Mower Reservoir is located northwest of Standley Lake in the 1,029-acre Westminster Hills Open Space, west of the intersection of 100th Avenue and Alkire Street. The city’s open space and forestry facility is located just east of the reservoir at 10001 Alkire Street. Pedestrians access the reservoir along the Westminster Hills Trail from a parking lot on the west side of Simms Street at 105th Drive. The 11-acre lake, only about five feet deep, is bordered by cottonwood and willow trees, and surrounded by rolling open prairie that serves as home to wildlife that includes prairie dogs, coyotes, fox, raptors and rattlesnakes. A panoramic view of the mountains to the west acts as a scenic backdrop to the entire site.
A low earthen dam wall retains the reservoir along its eastern shore. Running along the top of the wall is a graveled path lined by trees. A narrow unimproved path continues around the lake’s perimeter and provides access to a small wooden pier located on the southwest shore. At the reservoir’s southeast corner is a concrete spillway that drains into an outflow channel that heads toward the southeast in the direction of Standley Lake.
While today the lake depends entirely upon stormwater runoff, Mower Reservoir was originally fed with surface water drained from Rocky Flats and diverted from Woman Creek. The headgate for the Mower Ditch is located on the north side of Woman Creek three-quarters of a mile west of the reservoir. From this point, the earthen ditch travels east through the open prairie, reaching the reservoir along its northwest shore.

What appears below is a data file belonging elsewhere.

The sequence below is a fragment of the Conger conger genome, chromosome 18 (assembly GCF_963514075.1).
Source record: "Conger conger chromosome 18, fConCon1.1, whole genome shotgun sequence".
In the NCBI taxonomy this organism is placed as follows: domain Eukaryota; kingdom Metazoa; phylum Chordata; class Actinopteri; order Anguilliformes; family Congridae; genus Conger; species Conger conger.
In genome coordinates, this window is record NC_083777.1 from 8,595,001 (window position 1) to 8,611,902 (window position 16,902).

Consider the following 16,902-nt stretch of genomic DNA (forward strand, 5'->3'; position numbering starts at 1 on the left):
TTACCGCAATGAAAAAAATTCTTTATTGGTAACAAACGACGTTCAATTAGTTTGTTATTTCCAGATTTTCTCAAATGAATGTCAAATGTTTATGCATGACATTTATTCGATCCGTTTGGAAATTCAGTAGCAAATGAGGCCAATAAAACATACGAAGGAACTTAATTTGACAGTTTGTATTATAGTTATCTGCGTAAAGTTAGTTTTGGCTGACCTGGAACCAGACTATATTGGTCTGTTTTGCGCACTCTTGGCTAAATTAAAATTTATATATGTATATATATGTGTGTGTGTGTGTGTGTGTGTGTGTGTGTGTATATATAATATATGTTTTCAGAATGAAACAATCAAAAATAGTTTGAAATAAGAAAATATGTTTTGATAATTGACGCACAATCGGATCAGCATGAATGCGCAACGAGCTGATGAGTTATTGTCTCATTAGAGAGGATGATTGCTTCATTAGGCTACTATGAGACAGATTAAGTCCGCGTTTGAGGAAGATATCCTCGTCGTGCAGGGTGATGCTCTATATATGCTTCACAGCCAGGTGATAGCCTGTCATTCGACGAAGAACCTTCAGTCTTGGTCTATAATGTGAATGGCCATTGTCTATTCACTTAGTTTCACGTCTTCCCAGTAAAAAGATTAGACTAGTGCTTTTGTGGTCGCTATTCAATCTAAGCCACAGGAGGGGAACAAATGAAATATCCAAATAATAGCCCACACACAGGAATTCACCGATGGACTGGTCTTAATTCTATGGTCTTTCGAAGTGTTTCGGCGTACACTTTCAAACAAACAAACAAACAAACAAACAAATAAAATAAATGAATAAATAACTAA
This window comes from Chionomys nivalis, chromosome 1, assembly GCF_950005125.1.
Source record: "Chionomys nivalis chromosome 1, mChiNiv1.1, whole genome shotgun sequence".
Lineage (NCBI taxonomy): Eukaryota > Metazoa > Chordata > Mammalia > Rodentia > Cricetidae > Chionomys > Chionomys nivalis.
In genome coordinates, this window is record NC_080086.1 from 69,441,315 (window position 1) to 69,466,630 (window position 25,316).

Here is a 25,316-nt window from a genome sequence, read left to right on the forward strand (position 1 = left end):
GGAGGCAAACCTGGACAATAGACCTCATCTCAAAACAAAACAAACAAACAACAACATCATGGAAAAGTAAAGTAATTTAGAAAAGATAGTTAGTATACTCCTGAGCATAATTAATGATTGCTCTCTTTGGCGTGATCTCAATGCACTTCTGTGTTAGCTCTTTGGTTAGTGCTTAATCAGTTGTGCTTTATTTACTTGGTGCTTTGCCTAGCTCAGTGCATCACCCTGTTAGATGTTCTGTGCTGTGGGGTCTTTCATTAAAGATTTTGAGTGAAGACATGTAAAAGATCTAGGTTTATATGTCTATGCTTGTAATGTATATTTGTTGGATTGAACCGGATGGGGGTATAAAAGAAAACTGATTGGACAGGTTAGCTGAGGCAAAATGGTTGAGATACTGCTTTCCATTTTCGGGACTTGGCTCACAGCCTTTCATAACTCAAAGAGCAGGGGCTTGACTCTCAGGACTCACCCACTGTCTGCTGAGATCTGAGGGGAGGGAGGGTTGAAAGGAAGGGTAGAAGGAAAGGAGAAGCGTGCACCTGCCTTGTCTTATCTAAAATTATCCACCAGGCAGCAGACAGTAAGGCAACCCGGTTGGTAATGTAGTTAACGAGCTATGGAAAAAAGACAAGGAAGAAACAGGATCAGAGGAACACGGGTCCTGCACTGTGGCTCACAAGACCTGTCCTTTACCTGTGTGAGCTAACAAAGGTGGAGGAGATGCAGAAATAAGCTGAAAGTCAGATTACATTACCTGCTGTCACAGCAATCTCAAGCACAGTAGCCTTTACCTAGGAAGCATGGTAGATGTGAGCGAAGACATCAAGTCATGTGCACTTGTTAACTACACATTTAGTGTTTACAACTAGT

Samuel A. Mower constructed the reservoir and ditch after filing for a 160-acre homestead patent on area farmland in 1891. Born in Pennsylvania in 1853, Samuel was the son of farmers Simon and Catherine Mower. By the summer of 1880, he had moved west and was working as a farmhand in Jefferson County, Colorado. In 1885, Simon married a woman from Illinois named Frances and before long they had a daughter they named Alice. By 1900, the Mowers had four more children and were farming in the countryside northwest of the town of Westminster, below an area known as Rocky Flats. Samuel and Francis moved to Los Angeles prior to 1910, and over the following years moved up the coast to Oakland. In 1920, Samuel was employed there as an elevator operator at a newspaper company. He died in Oakland the following year.
Mower Reservoir and its associated ditch were used for decades to provide irrigation water for area farmland. However, flow through the ditch was curtailed in recent decades as efforts were instituted to protect the quality of water in Standley Lake by controlling upstream flow from Rocky Flats. The City of Westminster annexed the reservoir in 1997 and since then improved the dam wall and spillway.